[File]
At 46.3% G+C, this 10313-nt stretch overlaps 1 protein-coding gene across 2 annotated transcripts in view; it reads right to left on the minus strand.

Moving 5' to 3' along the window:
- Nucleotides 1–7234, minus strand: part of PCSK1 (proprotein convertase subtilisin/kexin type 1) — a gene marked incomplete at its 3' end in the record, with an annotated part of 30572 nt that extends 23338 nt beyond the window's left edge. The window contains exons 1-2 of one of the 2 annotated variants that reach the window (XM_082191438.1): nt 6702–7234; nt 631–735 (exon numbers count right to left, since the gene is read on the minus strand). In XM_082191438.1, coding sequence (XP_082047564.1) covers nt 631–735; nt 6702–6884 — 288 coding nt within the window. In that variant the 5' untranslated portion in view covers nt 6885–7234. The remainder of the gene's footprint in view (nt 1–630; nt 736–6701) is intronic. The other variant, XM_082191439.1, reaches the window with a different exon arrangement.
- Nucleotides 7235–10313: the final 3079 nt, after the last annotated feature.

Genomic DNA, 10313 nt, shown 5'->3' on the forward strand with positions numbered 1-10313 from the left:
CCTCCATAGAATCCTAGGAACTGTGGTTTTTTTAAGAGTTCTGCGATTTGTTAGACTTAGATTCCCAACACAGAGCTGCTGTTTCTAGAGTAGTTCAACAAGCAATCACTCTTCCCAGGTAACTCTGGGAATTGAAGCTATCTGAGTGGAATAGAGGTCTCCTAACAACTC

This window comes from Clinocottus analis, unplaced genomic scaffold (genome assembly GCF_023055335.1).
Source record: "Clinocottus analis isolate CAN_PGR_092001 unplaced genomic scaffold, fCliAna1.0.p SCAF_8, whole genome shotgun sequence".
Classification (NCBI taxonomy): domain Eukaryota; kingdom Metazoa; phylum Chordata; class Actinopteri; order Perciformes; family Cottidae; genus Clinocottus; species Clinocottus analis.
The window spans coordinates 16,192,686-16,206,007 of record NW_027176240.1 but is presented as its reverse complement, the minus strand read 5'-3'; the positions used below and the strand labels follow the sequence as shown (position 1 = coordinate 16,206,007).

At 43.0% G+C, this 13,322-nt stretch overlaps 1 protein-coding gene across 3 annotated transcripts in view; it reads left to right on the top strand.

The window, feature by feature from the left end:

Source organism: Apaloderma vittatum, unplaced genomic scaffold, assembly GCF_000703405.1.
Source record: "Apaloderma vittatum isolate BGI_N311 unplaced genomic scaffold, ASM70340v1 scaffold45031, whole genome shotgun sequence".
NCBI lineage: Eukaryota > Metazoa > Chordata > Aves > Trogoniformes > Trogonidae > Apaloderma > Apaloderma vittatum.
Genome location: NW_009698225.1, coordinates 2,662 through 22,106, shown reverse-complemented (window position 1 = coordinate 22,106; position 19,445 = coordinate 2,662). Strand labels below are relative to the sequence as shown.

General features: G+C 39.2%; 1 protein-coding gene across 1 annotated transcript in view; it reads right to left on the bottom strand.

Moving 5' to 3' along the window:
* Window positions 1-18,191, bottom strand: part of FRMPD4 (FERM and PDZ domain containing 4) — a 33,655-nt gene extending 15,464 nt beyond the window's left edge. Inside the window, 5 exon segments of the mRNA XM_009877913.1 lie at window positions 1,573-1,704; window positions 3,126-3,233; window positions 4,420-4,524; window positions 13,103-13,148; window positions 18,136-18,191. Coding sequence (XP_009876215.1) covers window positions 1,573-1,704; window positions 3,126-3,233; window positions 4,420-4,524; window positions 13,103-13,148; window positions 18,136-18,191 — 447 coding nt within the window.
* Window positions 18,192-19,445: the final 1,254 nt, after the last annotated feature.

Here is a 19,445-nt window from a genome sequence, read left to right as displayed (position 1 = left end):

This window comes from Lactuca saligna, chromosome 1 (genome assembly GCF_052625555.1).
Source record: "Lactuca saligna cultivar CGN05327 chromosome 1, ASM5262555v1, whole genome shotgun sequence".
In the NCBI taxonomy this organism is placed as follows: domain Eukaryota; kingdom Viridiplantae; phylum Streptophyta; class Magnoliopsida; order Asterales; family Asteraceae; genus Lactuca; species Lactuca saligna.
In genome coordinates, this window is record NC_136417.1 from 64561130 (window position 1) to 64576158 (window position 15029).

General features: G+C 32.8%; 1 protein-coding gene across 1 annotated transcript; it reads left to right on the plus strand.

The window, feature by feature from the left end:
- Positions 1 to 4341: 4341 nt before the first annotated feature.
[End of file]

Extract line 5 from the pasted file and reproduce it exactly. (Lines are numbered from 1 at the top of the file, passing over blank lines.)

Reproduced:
Genomic DNA, 10313 nt, shown 5'->3' on the forward strand with positions numbered 1-10313 from the left: